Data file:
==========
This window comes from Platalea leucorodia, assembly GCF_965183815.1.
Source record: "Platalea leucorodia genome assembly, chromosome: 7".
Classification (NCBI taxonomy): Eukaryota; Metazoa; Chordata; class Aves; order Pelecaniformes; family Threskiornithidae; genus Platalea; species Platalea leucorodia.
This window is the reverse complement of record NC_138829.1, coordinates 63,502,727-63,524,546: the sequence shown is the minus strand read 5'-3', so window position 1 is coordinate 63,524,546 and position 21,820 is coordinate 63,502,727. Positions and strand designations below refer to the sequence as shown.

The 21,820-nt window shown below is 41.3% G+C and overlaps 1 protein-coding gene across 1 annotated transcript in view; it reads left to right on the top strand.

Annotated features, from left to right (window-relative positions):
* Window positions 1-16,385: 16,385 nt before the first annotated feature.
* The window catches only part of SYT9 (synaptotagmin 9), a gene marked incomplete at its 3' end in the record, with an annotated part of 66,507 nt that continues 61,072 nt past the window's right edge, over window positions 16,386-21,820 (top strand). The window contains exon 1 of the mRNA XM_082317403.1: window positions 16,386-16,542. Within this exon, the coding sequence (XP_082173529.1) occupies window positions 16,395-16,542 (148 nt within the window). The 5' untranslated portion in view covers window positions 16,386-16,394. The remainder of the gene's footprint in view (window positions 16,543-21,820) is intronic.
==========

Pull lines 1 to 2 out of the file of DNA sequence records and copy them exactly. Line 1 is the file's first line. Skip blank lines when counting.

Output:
This window comes from Platalea leucorodia, assembly GCF_965183815.1.
Source record: "Platalea leucorodia genome assembly, chromosome: 7".